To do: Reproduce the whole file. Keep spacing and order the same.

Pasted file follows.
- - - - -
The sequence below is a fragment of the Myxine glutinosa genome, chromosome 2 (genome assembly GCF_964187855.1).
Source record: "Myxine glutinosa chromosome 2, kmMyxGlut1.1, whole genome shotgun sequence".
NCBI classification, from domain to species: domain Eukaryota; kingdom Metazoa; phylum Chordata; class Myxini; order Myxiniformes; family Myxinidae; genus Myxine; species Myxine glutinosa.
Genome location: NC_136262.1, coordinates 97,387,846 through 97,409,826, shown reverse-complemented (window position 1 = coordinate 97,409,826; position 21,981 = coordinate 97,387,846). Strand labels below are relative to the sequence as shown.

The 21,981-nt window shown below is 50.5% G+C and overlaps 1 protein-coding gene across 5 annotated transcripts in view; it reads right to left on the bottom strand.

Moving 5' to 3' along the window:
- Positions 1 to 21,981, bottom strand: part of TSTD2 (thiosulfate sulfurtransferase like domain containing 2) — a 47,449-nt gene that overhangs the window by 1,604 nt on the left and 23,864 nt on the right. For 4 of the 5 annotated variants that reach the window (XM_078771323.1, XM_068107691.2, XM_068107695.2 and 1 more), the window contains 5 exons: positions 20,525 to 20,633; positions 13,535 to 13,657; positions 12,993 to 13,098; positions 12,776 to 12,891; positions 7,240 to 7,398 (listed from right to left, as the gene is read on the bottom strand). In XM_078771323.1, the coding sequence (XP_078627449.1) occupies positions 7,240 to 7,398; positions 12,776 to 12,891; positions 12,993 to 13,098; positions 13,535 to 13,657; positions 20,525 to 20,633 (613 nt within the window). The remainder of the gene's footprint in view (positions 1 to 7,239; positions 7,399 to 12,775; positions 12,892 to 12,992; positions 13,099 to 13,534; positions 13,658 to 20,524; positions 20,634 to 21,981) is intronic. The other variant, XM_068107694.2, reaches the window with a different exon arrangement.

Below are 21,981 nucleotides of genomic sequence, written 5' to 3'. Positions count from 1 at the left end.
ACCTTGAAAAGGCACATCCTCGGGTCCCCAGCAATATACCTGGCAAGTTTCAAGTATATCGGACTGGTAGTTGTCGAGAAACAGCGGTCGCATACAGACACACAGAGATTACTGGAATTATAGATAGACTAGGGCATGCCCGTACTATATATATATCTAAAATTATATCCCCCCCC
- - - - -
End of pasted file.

The sequence below is a fragment of the Myxine glutinosa genome, chromosome 2 (genome assembly GCF_964187855.1).
Source record: "Myxine glutinosa chromosome 2, kmMyxGlut1.1, whole genome shotgun sequence".
NCBI classification, from domain to species: domain Eukaryota; kingdom Metazoa; phylum Chordata; class Myxini; order Myxiniformes; family Myxinidae; genus Myxine; species Myxine glutinosa.
Genome location: NC_136262.1, coordinates 97,387,846 through 97,409,826, shown reverse-complemented (window position 1 = coordinate 97,409,826; position 21,981 = coordinate 97,387,846). Strand labels below are relative to the sequence as shown.

The 21,981-nt window shown below is 50.5% G+C and overlaps 1 protein-coding gene across 5 annotated transcripts in view; it reads right to left on the bottom strand.

Moving 5' to 3' along the window:
- Positions 1 to 21,981, bottom strand: part of TSTD2 (thiosulfate sulfurtransferase like domain containing 2) — a 47,449-nt gene that overhangs the window by 1,604 nt on the left and 23,864 nt on the right. For 4 of the 5 annotated variants that reach the window (XM_078771323.1, XM_068107691.2, XM_068107695.2 and 1 more), the window contains 5 exons: positions 20,525 to 20,633; positions 13,535 to 13,657; positions 12,993 to 13,098; positions 12,776 to 12,891; positions 7,240 to 7,398 (listed from right to left, as the gene is read on the bottom strand). In XM_078771323.1, the coding sequence (XP_078627449.1) occupies positions 7,240 to 7,398; positions 12,776 to 12,891; positions 12,993 to 13,098; positions 13,535 to 13,657; positions 20,525 to 20,633 (613 nt within the window). The remainder of the gene's footprint in view (positions 1 to 7,239; positions 7,399 to 12,775; positions 12,892 to 12,992; positions 13,099 to 13,534; positions 13,658 to 20,524; positions 20,634 to 21,981) is intronic. The other variant, XM_068107694.2, reaches the window with a different exon arrangement.

Below are 21,981 nucleotides of genomic sequence, written 5' to 3'. Positions count from 1 at the left end.
ACCTTGAAAAGGCACATCCTCGGGTCCCCAGCAATATACCTGGCAAGTTTCAAGTATATCGGACTGGTAGTTGTCGAGAAACAGCGGTCGCATACAGACACACAGAGATTACTGGAATTATAGATAGACTAGGGCATGCCCGTACTATATATATATCTAAAATTATATCCCCCCCC